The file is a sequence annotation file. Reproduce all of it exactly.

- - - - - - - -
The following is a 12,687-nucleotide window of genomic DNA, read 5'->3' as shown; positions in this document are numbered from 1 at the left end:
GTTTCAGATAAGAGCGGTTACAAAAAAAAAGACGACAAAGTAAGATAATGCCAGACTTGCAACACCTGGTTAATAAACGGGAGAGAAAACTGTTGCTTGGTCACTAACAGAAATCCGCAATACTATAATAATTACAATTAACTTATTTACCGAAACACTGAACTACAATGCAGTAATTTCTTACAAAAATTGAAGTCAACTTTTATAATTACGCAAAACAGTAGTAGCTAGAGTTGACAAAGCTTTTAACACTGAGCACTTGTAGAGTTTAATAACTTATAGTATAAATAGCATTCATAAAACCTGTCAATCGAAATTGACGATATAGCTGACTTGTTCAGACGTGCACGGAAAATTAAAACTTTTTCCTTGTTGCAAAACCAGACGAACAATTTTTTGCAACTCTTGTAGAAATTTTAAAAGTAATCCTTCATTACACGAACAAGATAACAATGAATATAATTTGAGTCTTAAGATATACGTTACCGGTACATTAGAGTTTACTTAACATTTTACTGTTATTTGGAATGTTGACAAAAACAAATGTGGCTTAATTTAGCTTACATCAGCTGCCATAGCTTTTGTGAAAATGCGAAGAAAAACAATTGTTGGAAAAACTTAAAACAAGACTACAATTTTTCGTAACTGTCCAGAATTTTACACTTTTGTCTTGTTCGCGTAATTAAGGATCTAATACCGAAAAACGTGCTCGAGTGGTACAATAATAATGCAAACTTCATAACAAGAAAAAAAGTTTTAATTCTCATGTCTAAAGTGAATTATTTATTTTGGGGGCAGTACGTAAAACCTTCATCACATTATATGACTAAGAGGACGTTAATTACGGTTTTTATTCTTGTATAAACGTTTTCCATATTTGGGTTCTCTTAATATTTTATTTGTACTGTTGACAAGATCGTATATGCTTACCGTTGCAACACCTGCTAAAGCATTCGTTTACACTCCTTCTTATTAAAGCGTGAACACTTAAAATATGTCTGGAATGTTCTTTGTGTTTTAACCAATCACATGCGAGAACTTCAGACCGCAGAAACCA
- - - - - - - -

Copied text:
The following is a 12,687-nucleotide window of genomic DNA, read 5'->3' as shown; positions in this document are numbered from 1 at the left end:
GTTTCAGATAAGAGCGGTTACAAAAAAAAAGACGACAAAGTAAGATAATGCCAGACTTGCAACACCTGGTTAATAAACGGGAGAGAAAACTGTTGCTTGGTCACTAACAGAAATCCGCAATACTATAATAATTACAATTAACTTATTTACCGAAACACTGAACTACAATGCAGTAATTTCTTACAAAAATTGAAGTCAACTTTTATAATTACGCAAAACAGTAGTAGCTAGAGTTGACAAAGCTTTTAACACTGAGCACTTGTAGAGTTTAATAACTTATAGTATAAATAGCATTCATAAAACCTGTCAATCGAAATTGACGATATAGCTGACTTGTTCAGACGTGCACGGAAAATTAAAACTTTTTCCTTGTTGCAAAACCAGACGAACAATTTTTTGCAACTCTTGTAGAAATTTTAAAAGTAATCCTTCATTACACGAACAAGATAACAATGAATATAATTTGAGTCTTAAGATATACGTTACCGGTACATTAGAGTTTACTTAACATTTTACTGTTATTTGGAATGTTGACAAAAACAAATGTGGCTTAATTTAGCTTACATCAGCTGCCATAGCTTTTGTGAAAATGCGAAGAAAAACAATTGTTGGAAAAACTTAAAACAAGACTACAATTTTTCGTAACTGTCCAGAATTTTACACTTTTGTCTTGTTCGCGTAATTAAGGATCTAATACCGAAAAACGTGCTCGAGTGGTACAATAATAATGCAAACTTCATAACAAGAAAAAAAGTTTTAATTCTCATGTCTAAAGTGAATTATTTATTTTGGGGGCAGTACGTAAAACCTTCATCACATTATATGACTAAGAGGACGTTAATTACGGTTTTTATTCTTGTATAAACGTTTTCCATATTTGGGTTCTCTTAATATTTTATTTGTACTGTTGACAAGATCGTATATGCTTACCGTTGCAACACCTGCTAAAGCATTCGTTTACACTCCTTCTTATTAAAGCGTGAACACTTAAAATATGTCTGGAATGTTCTTTGTGTTTTAACCAATCACATGCGAGAACTTCAGACCGCAGAAACCA